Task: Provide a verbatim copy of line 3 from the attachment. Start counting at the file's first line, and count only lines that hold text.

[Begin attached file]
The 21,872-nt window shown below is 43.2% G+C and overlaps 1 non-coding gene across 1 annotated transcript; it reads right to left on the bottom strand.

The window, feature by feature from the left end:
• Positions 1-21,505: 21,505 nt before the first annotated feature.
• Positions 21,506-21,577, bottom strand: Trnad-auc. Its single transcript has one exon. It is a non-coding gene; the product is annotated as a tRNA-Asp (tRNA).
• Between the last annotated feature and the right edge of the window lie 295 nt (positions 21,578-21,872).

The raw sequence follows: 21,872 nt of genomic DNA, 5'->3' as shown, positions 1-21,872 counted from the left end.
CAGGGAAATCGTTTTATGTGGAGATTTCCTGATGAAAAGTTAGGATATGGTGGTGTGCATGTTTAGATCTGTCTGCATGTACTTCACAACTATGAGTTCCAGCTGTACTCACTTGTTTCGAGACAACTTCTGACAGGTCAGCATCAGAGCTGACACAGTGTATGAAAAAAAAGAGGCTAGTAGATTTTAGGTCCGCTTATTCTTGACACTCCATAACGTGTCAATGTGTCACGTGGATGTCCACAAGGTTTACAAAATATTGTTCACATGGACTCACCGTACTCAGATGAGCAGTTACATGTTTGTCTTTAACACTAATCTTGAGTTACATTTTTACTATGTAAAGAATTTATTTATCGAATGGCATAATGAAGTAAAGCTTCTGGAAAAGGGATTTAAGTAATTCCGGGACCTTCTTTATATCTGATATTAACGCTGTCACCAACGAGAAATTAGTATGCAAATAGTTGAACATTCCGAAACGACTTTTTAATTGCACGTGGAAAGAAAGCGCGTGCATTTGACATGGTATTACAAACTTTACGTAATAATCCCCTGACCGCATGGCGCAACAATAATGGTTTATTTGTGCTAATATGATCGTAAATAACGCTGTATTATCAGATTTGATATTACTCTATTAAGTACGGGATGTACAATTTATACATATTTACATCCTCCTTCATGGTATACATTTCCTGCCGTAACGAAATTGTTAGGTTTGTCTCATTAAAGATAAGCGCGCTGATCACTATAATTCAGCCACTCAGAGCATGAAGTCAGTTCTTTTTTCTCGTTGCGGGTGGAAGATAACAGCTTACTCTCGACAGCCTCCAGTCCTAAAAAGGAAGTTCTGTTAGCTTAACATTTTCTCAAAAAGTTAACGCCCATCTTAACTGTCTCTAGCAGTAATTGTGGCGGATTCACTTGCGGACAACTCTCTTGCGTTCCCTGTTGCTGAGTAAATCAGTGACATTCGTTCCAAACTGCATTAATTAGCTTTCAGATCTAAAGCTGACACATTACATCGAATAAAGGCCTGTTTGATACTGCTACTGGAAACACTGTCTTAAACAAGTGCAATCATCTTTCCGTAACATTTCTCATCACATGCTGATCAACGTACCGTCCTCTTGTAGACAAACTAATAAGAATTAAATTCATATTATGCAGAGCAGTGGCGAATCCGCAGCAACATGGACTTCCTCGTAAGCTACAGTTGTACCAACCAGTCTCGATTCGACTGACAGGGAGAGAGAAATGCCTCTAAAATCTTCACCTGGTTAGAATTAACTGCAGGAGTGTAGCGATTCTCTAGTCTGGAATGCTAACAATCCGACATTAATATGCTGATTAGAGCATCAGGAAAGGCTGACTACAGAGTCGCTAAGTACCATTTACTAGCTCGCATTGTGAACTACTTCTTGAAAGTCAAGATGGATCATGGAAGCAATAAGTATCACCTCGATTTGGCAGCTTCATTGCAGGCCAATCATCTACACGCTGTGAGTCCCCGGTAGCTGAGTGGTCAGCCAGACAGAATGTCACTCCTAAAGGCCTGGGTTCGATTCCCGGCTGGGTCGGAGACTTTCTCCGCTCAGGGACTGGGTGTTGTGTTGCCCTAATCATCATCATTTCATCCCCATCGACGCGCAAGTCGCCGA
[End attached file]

• Positions 1-21,505: 21,505 nt before the first annotated feature.